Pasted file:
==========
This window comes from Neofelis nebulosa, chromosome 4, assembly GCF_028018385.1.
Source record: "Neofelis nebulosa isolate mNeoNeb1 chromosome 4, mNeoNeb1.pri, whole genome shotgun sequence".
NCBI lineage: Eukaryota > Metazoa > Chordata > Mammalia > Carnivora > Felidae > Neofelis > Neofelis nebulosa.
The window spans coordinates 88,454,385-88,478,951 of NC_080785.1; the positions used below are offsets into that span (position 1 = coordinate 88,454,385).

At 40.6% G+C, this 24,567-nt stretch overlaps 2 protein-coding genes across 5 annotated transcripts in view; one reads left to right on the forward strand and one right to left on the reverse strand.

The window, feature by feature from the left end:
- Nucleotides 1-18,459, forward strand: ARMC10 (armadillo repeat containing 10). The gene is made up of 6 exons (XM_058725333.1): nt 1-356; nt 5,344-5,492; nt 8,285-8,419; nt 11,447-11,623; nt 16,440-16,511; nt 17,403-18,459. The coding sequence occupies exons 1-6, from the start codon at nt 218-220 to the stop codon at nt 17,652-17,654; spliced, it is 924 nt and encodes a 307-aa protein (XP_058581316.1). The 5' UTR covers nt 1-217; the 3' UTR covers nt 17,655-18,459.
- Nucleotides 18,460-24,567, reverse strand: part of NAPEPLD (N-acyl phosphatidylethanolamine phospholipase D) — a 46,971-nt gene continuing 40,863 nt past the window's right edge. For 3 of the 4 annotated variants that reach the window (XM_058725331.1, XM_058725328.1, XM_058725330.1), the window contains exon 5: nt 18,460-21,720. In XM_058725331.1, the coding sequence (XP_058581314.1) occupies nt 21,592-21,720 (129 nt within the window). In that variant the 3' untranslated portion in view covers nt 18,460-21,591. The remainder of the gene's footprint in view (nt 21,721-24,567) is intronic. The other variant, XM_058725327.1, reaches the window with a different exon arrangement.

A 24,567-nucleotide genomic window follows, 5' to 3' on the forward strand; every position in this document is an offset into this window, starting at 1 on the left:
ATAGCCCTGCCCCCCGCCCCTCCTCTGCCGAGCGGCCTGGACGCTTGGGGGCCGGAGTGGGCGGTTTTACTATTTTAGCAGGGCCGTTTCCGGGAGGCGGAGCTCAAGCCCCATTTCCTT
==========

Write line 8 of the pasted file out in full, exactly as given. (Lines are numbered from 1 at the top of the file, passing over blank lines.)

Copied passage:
- Nucleotides 18,460-24,567, reverse strand: part of NAPEPLD (N-acyl phosphatidylethanolamine phospholipase D) — a 46,971-nt gene continuing 40,863 nt past the window's right edge. For 3 of the 4 annotated variants that reach the window (XM_058725331.1, XM_058725328.1, XM_058725330.1), the window contains exon 5: nt 18,460-21,720. In XM_058725331.1, the coding sequence (XP_058581314.1) occupies nt 21,592-21,720 (129 nt within the window). In that variant the 3' untranslated portion in view covers nt 18,460-21,591. The remainder of the gene's footprint in view (nt 21,721-24,567) is intronic. The other variant, XM_058725327.1, reaches the window with a different exon arrangement.